Star rating - 6/10
I'm not sure if some of the gritty Mancunian (or Salfordian if you're being really picky) attitude got lost somewhere over the Pennines, but the current revival of Shelagh Delaney's 1950's kitchen sink drama A Taste of Honey feels a little flat.
It still amazes me that a young woman of eighteen could write such a great play, and to possess such wisdom about the world she inhabited with all its frailties and prejudices. And Katie West is excellent as Jo, the sixteen year old who finds herself pregnant, broke, and alone, save for her gay soul mate and considerably inadequate mother. But Eva Pope does not just feel right as Helen, the woman with the severely lacking maternal instinct who trails her daughter from one shabby bedsit to another, ending up in-between the slaughterhouse and the gasworks. Pope is far too attractive and stylish for the part for one thing, and she just did not feel comfortable with the dialogue in places.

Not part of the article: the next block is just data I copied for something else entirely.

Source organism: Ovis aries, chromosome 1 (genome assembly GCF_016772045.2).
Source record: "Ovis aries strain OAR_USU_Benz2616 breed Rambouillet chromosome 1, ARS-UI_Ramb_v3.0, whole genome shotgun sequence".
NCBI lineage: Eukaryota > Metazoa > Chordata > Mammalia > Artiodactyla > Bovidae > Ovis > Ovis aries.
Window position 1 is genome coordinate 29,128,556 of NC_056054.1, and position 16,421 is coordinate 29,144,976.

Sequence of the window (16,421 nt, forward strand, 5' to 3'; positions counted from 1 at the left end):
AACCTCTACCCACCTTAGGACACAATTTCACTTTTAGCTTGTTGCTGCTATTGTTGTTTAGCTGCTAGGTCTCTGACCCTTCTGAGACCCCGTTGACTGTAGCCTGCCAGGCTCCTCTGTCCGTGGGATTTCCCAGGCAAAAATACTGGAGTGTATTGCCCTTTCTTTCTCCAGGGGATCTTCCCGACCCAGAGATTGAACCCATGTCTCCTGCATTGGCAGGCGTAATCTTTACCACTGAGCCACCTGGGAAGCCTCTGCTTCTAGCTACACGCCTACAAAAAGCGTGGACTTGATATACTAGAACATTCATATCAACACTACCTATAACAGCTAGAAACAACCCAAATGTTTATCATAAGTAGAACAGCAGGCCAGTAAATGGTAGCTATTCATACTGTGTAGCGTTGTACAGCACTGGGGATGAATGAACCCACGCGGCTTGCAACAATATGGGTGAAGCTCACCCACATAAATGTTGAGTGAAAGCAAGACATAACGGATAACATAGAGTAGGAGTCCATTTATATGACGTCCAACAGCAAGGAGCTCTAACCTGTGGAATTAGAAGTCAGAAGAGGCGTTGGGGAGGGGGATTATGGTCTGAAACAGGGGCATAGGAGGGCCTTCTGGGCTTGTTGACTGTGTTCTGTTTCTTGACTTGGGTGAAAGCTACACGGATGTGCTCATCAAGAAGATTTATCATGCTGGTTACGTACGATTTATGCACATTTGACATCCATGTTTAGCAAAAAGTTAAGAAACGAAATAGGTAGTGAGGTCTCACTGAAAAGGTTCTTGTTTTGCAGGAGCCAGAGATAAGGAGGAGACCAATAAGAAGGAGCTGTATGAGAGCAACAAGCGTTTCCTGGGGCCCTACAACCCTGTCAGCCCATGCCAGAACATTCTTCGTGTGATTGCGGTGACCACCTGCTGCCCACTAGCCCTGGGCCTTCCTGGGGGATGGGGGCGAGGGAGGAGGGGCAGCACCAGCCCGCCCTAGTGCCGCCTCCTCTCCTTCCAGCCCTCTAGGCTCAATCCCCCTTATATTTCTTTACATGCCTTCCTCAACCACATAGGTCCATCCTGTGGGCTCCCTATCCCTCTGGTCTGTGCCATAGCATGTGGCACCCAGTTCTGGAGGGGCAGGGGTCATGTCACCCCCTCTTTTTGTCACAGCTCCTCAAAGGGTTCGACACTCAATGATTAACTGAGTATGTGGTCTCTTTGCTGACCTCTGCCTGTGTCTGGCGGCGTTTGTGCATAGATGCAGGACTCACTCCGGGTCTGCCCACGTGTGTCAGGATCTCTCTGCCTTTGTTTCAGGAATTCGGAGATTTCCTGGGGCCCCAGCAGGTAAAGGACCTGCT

In places the play just felt like a series of shouting matches between the characters, which made it difficult to follow with the sense of empathy that is required. But the scenes between Jo and her friend, played beautifully by Christopher Hancock, as he tries desperately to make up for the deficiencies in Jo's situation, whilst coming to terms with his own issues of sexuality, are lovely. But overall the production does not quite measure up - I would watch the brilliant 1961 film with Rita Tushingham and Dora Bryan instead for the real spirit of Delaney's drama.